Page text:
To find out more about the Michael Jordan close and how I answer the question: “Why Should We Hire You?” check out my book with the same title at the store page of my website: Click Here

“There are three types of students: those who make it happen, those who watch it happen and those who say ‘what happened?‘,” Brooks Harper told an audience of freshmen and sophomores at Manning High School on Thursday, Dec.15…… CLICK HERE  to read article.

The interview is going great. You can sense the company you are interviewing with is “buying-in” to what you are selling. They’re picking up what you are putting down, mopping up what you’re spilling, eating what you’re cooking, and drinking what you’re pouring. Here are 7 things you want to avoid saying that could cost you from hearing, “You’re Hired!”

1) I don’t know.
Even if you don’t know the answer to the question they’re asking, “I don’t know,” is definitely not the right response. Come up with something. Even if you simply restate the question they asked, it beats, “I don’t know.”

2) I don’t have any weaknesses.
Interviewers will ask what your areas of opportunity are for improvement. Rephrased: “What are your weaknesses? If you say you don’t have any weaknesses you may come off as arrogant. You should take areas of opportunity and “spin” them into positives such as: “I have a tendency to take on more than I should.” This covers an area of opportunity while also revealing the positive fact that you have a strong work ethic.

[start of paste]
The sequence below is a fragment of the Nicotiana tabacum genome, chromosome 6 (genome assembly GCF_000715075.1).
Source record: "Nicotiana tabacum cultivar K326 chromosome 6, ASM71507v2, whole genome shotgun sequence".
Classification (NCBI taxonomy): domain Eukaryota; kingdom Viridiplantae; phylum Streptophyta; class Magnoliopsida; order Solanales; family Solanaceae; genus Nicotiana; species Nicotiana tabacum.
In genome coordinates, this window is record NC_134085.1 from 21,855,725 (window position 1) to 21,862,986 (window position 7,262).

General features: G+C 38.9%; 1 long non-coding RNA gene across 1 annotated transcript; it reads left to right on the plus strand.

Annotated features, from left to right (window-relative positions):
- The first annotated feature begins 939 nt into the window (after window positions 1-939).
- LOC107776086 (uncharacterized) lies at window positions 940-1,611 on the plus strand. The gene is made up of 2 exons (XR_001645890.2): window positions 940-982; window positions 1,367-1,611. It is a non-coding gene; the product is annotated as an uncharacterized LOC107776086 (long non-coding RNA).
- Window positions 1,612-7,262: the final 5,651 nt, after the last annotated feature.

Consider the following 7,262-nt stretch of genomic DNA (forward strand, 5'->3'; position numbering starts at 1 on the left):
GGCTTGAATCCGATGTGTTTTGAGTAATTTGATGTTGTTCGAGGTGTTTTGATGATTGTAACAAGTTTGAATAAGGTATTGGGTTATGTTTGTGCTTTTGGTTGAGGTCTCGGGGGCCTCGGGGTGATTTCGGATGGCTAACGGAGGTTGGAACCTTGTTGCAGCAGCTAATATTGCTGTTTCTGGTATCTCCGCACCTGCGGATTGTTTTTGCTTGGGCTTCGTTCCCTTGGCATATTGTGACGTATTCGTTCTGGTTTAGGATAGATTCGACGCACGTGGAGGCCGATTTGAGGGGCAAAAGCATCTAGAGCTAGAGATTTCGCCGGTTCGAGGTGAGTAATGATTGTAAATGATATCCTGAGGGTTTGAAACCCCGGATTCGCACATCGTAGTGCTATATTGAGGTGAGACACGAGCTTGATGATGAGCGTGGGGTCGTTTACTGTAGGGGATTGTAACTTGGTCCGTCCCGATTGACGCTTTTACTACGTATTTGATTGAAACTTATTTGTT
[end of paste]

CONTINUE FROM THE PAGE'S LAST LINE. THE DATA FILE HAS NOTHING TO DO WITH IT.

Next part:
3) How much money do you make?
You’re thinking to yourself: someone would have to be an idiot to ask that question. You’re Right! But there are idiots in this world. It is however, a good idea to ask about the success of the person who is interviewing you. Successful people usually enjoy talking about their career victories. Once they have shared and highlighted their wins, be sure to say, “I hope to enjoy similar successes once I am part of your team!”

4) I couldn’t stand my last boss.
Though your last boss may have been an incompetent jerk, get creative in how you phrase your dislike for that person. This is a tricky thing to do. When you are in an interview, the person asking the questions often is visualizing you working in the position and what managing you will be like. A negative relationship with your last boss can trigger the impression that you are difficult to manage. In addition, your body language when discussing your former employer can be more powerful than what you say. Make sure your non-verbal communication matches your answers.